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Fielder v. Commissioner of Social Security Administration

United States District Court, D. Oregon

April 13, 2015

KEVIN P. FIELDER, Plaintiff,
v.
COMMISSIONER OF SOCIAL SECURITY ADMINISTRATION, Defendant.

MERRILL SCHNEIDER, Schneider, Kerr & Gibney Law Offices, Portland, OR, Attorney for Plaintiff.

S. AMANDA MARSHALL, United States Attorney, District of Oregon, RONALD K. SILVER, Assistant United States Attorney, Portland, OR, SARAH L. MARTIN, Social Security Administration Office of the General Counsel, Seattle, WA, Attorneys for Defendant.

OPINION AND ORDER

MALCOLM F. MARSH, District Judge.

Plaintiff Kevin P. Fielder seeks judicial review of the final decision of the Commissioner of Social Security denying his application for Supplemental Security Income (SSI) disability benefits under Title XVI of the Social Security Act, 42 U.S.C. §§ 1381-1383f. This Court has jurisdiction pursuant to 42 U.S.C. § 405 (g). For the reasons that follow, this court reverses the decision of the Commissioner and remands this matter pursuant to sentence four of 42 U.S.C. §405 (g) for further administrative proceedings.

FACTUAL AND PROCEDURAL BACKGROUND

Plaintiff protectively filed an application for SSI on September 16, 2010, alleging disability beginning January 1, 2005, due to learning difficulties and breathing problems.

Plaintiff's claims were denied initially and upon reconsideration. Plaintiff filed a request for a hearing before an administrative law judge (ALJ). An ALJ held a hearing on October 1, 2012, at which plaintiff appeared with his attorney and testified. A vocational expert, Paul K. Morrison, also appeared at the hearing and testified. On October 17, 2012, the ALJ issued an unfavorable decision. The Appeals Council denied plaintiff's request for review, and therefore, the ALJ' s decision became the final decision of the Commissioner for purposes of review.

Born in 1978, plaintiff was 34 years old on the date of the ALJ' s adverse decision. Plaintiff has a ninth grade education. Plaintiff has past relevant work experience as a cannery worker and fast food worker.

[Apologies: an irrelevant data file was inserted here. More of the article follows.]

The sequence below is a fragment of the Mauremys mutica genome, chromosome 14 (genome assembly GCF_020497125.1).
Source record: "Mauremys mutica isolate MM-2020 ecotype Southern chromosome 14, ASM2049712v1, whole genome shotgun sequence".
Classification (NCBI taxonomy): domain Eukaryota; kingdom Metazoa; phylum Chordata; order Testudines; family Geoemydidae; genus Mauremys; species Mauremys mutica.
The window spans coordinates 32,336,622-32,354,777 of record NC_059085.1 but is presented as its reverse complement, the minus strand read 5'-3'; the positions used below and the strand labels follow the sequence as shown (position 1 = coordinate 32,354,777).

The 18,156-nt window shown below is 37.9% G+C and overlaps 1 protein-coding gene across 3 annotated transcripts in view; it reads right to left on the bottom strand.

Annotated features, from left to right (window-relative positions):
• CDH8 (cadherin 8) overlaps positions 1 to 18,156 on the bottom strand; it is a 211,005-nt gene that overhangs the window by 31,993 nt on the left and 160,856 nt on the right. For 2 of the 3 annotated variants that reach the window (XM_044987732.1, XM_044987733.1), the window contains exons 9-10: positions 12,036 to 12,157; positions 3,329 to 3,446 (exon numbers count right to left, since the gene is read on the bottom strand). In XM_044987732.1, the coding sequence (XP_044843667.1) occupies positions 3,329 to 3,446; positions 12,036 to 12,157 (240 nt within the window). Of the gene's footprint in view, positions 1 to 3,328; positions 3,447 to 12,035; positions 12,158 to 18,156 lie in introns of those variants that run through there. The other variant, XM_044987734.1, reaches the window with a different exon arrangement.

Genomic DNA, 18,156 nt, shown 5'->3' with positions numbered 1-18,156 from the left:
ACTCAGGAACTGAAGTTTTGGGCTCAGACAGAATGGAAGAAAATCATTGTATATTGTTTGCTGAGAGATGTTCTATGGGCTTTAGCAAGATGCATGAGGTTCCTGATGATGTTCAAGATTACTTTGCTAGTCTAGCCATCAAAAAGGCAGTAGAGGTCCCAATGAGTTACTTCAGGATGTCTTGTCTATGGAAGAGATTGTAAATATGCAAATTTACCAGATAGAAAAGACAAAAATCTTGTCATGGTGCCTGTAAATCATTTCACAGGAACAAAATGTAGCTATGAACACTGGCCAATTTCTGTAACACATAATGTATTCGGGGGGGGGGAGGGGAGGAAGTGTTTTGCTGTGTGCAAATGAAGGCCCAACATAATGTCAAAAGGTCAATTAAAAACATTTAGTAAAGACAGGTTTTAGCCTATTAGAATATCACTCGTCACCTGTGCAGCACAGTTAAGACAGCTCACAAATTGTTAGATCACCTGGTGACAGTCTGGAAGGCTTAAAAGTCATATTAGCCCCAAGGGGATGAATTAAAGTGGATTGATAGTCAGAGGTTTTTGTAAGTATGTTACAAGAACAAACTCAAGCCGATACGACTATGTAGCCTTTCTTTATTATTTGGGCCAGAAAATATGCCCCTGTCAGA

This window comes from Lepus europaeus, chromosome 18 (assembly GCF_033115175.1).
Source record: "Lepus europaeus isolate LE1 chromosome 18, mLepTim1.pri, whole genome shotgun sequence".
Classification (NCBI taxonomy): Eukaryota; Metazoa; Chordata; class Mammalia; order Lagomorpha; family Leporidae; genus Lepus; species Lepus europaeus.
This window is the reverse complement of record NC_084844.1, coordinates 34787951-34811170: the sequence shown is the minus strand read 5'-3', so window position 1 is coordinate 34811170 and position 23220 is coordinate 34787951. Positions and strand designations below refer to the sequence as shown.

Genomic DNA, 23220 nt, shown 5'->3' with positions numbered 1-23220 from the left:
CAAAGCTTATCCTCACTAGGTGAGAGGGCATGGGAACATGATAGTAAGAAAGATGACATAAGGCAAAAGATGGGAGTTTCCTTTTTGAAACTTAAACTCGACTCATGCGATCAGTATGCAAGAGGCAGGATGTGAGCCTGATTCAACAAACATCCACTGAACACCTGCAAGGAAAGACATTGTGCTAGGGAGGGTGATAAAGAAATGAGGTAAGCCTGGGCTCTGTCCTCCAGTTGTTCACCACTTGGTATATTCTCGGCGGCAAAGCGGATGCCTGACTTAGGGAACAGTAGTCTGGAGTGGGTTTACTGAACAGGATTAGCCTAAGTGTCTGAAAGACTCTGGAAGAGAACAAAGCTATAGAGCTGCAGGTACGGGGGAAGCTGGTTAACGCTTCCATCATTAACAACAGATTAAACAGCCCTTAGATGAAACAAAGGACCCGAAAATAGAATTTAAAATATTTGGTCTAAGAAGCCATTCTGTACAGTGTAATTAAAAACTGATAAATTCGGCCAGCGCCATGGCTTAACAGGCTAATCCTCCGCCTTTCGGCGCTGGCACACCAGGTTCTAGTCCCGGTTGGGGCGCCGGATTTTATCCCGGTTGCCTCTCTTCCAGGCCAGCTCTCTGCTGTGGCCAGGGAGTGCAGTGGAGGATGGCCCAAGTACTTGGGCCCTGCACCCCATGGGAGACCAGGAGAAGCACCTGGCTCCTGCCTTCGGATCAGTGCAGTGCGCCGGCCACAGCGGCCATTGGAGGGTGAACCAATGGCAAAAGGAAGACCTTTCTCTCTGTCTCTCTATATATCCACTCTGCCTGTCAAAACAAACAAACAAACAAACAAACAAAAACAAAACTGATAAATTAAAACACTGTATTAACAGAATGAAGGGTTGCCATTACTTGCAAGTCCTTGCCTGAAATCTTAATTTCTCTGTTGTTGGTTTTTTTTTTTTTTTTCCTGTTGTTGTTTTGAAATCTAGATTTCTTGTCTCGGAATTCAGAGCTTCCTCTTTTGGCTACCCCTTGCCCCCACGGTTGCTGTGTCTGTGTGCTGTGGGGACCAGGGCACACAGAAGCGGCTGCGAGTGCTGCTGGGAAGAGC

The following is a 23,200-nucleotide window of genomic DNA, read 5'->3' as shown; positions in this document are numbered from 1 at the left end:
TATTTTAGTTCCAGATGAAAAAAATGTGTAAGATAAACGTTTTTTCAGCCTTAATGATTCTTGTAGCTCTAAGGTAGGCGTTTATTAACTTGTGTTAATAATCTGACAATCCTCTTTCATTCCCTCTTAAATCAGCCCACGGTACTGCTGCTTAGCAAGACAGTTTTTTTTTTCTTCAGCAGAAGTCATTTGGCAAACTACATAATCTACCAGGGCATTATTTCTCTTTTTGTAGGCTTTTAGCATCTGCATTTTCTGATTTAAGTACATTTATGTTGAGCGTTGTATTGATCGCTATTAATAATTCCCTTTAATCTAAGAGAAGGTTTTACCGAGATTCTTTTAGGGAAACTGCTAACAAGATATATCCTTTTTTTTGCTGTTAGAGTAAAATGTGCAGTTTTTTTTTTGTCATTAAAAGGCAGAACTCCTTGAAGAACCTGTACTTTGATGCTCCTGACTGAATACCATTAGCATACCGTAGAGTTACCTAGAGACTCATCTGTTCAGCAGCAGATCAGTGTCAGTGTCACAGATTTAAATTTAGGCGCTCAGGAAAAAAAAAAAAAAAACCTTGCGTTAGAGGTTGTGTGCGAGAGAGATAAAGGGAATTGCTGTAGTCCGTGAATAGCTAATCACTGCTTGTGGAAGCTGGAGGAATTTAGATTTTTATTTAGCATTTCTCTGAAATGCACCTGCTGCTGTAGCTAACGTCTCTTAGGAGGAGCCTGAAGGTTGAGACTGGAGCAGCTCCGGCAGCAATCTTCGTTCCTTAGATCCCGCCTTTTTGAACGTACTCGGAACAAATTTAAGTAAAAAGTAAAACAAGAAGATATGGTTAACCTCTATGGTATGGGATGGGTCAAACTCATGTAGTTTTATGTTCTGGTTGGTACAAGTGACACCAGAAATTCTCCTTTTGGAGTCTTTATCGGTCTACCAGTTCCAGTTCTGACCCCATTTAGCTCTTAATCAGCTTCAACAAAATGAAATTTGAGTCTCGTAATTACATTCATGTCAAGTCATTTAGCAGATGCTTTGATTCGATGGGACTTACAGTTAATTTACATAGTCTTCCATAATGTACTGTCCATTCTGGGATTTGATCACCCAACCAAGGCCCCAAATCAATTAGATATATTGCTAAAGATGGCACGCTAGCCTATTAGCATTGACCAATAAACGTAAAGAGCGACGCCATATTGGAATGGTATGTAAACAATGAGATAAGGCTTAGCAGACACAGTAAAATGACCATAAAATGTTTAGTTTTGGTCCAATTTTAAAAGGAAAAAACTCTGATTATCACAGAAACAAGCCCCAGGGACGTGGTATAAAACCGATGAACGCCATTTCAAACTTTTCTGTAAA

THE ALJ'S DISABILITY ANALYSIS

The Conunissioner has established a five-step sequential process for determining whether a person is disabled. Bowen v. Yuckert, 482. U.S. 137, 140 (1987); 20 C.F.R. § 416.920. Each step is potentially dispositive. The claimant bears the burden of proof at steps one through four. Valentine v. Commissioner Soc. Sec. Admin., 574 F.3d 685, 689 (9th Cir. 2009); Tackett v. Apfel, 180 F.3d 1094, 1098 (9th Cir. 1999). At step five, the burden shifts to the Conunissioner to show that the claimant can do other work which exists in the national economy. Hill v. Astrue, 698 F.3d 1153, 1161 (9th Cir. 2012).

At step one, the ALJ found that plaintiff has not engaged in substantial gainful activity since his application date, September 16, 2010. At step two, the ALJ found that plaintiff had the following severe impairments: respiratory disorder, borderline intellectual functioning, and history of drug and alcohol abuse. At step three, the ALJ found that plaintiff's impairments, or combination of impairments, did not meet or medically equal a listed impairment.

The ALJ assessed plaintiff with a residual functional capacity (RFC) to perform less than a full range of medium work as defined in 20 C.F.R. §416.967(c) with several additional work limitations. Plaintiff can lift and carry 50 pounds occasionally and 25 pounds frequently; can stand and walk for six out of eight hours; can sit for six out of eight hours; and should avoid concentrated exposure to dust, odors, fumes, and other environmental irritants. Plaintiff is also limited to performing simple routine tasks.

At step four, the ALJ found plaintiff is able to perform his past relevant work as both a cannery and fast food worker. Accordingly, the ALJ concluded that plaintiff has not been under a disability under the Social Security Act from September 16, 2010, through the date of the decision.

ISSUES ON REVIEW

On appeal to this court, plaintiff contends that the ALJ improperly found that his impairments did not ...


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